09.22.19

Openwashing Report: ‘Open Source’ Without Any or Most of the Benefits

Posted in Deception, Free/Libre Software, Microsoft at 12:07 pm by Dr. Roy Schestowitz

Weekly openwashing report

Summary: The cheapening of the term “Open Source” continues; sooner or later everything out there will be called “open” irrespective of what it really is

FOR well over a month we’ve written Openwashing Reports every weekend. Eventually we might have lots of examples we can cluster together based on common themes. Eventually we may get a list or a ‘catalogue’ of openwashing patterns that can be presented concisely in a wiki page. This is work in progress. This weekend we’ve split the Openwashing Report into 4 parts. We also have a guest contributor to this series. There’s growing interest in the subject, particularly in light of events like Stallman’s ‘exit’. There an upsurge of “Open Core” a.k.a. "Enterprise Edition" etc. (dual-licensing) and we need to keep up with these emergent threats, at the very least by explaining them.

“Eventually we may get a list or a ‘catalogue’ of openwashing patterns that can be presented concisely in a wiki page.”“Open Source” in 2019 does not mean what it meant in 2009 and in 1999. The de facto definition or what people perceive it to be changes over time. According to the Linux Foundation, which is no longer about Linux, Microsoft is king.

Sometimes “open source” means nothing; sometimes it means Microsoft’s proprietary software. Sometimes ‘open source’ comes to mean just “something you can replace”, as in this new example (“Teams to discuss ‘open source’ parts idea for 2021″).

Readers question what they nowadays read about “open source” or “open-source” or “Open Source”. As one reader put it: “Is this open source? (“Open-source” parts proposed as F1 standardisation alternative by Adam Cooper)

“Sometimes “open source” means nothing; sometimes it means Microsoft’s proprietary software”“The FIA has proposed an “open-source” alternative…”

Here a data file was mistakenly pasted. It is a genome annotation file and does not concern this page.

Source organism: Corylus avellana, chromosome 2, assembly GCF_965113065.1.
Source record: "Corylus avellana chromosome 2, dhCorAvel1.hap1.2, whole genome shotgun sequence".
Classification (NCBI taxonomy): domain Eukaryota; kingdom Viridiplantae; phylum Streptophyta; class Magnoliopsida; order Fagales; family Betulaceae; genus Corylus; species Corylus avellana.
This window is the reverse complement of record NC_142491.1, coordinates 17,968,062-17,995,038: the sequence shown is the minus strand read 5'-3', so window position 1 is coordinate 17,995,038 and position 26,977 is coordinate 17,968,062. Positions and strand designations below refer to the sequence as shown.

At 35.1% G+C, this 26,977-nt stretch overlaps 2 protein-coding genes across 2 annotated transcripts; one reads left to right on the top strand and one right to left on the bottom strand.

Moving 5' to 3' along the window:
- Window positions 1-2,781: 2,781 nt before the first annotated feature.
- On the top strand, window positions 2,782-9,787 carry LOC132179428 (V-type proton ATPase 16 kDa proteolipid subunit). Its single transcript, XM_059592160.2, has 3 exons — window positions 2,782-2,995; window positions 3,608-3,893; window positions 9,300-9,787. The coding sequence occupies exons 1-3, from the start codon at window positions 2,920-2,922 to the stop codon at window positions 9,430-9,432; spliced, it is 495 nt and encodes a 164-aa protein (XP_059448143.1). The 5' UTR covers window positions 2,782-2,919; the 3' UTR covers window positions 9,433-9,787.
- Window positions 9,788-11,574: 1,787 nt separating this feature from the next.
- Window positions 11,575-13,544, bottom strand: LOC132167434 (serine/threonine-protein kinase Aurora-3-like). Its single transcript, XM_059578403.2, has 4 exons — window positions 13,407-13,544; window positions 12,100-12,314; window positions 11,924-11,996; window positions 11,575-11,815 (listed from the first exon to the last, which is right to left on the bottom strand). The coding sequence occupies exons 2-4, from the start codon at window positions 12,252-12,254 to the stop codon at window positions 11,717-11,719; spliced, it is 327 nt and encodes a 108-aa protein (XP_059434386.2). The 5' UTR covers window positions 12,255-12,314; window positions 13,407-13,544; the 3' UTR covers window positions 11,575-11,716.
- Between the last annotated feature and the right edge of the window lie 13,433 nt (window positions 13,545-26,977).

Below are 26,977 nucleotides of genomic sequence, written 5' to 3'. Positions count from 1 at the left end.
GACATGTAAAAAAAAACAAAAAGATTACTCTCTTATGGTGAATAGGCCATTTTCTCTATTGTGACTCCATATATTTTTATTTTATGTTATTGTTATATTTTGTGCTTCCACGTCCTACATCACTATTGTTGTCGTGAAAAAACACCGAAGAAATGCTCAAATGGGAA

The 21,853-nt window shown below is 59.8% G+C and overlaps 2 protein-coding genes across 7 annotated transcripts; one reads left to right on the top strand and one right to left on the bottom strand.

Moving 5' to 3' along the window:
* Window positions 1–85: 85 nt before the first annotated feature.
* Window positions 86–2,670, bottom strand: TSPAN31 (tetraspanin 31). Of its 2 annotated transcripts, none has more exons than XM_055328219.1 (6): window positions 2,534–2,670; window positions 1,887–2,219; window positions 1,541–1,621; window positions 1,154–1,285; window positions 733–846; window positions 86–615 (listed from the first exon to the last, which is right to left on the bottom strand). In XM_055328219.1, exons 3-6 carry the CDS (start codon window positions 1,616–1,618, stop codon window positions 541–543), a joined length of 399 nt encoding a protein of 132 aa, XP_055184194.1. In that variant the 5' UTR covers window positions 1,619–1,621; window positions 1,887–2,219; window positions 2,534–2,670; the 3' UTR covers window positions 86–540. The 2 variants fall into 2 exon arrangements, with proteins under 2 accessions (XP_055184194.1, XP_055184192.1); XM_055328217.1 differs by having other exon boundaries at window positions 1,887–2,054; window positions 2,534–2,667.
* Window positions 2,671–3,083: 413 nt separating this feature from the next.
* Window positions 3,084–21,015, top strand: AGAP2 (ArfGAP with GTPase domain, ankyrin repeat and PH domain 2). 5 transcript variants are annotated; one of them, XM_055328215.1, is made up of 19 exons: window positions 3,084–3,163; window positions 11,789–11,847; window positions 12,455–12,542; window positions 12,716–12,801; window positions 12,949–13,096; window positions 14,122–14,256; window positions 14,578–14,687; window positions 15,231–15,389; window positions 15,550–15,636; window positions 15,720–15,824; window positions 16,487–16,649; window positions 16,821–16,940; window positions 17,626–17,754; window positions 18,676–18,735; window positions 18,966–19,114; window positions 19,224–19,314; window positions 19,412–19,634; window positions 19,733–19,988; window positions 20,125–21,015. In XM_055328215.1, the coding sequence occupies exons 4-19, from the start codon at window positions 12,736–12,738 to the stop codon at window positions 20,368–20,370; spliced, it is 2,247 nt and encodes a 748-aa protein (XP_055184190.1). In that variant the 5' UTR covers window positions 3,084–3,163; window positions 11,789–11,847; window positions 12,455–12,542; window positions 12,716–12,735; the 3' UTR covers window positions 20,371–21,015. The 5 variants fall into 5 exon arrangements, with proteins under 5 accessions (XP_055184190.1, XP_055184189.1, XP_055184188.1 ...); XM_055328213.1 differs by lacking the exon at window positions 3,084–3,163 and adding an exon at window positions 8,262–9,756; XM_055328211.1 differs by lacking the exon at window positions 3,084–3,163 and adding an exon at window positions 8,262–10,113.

“I think it’s a really good idea, where teams publish their design on the FIA website and all teams can see what they’re using and pick and choose the bits that they want to.”

From the article: “The FIA has proposed an “open-source” alternative to standard Formula 1 parts for 2021 that would see teams sharing their designs for certain elements of the car.

“The governing body has been keen to introduce standard parts as cost-saving measure, with several items having gone to tender.”

That’s an odd slant on what Open Source originally meant, either in the intelligence context or software. Notice how they use scare quotes around “open-source” and add a dash. They know that they’re ‘torturing’ this term.

Our reader had caught this before we did. Some readers report this stuff to us. They’re not too happy.

“Notice how they use scare quotes around “open-source” and add a dash. They know that they’re ‘torturing’ this term.”Surveillance code is being spun as “open”, war is being marketed as “open”, and here’s a new example from Google (“Google simplifies open-source software with Cloud Dataproc on Kubernetes”).

One of the more troubling patterns we’ve come across is “open” code that cannot run freely. “Open” but runs only on proprietary platforms? Apparently that has become rather common, especially on iOS and Windows. If your so-called ‘open’ stuff requires proprietary software to merely execute, then you must be wasting your time developing it. How about “Exadel Launches Adobe Experience Manager Authoring Toolkit as Open Source Tool for Digital Marketing Community”? Adobe is a foe of Software Freedom; why not support the Free software alternatives to it? To quote: “The Toolkit supports an automatic yet versatile and extendable generation of UI elements for AEM authors and provides a next-gen authoring experience in Adobe’s Coral UI-powered environment.”

But it’s proprietary. So the code basically steers people away from freedom.

“It’s unfortunate to see that a lot of so-called ‘open’ programs are designed to run only under Windows. What is being accomplished?”Here’s another new example of so-called ‘open’ code that runs only on proprietary software, Windows, with its back doors (the protocol itself and the operating system). The headline says “New open source tool helps prevent brute force and ransomware attacks”. It’s called Cameyo and it is also hosted by Microsoft (GitHub, the proprietary software trap), which puts the NSA back doors in there in the first place. What good is ‘security’ software on top of a platform designed to not be secure? Here’s another new example. It’s so-called ‘Open-Source’ which has neither source code (for now) nor disclosure date and can only run on Windows with NSA back doors. What kind of farcical security can this thing really offer? And here’s a third new example, MobaXterm. What good is an SSH client that only runs on a platform with NSA back doors? Users expose private keys etc.

Things to look out for nowadays aren’t just the licences but also supported platforms. It’s unfortunate to see that a lot of so-called ‘open’ programs are designed to run only under Windows. What is being accomplished?

“I would love to see all open source innovation happen on top of Windows.”

Steve Ballmer, Microsoft CEO

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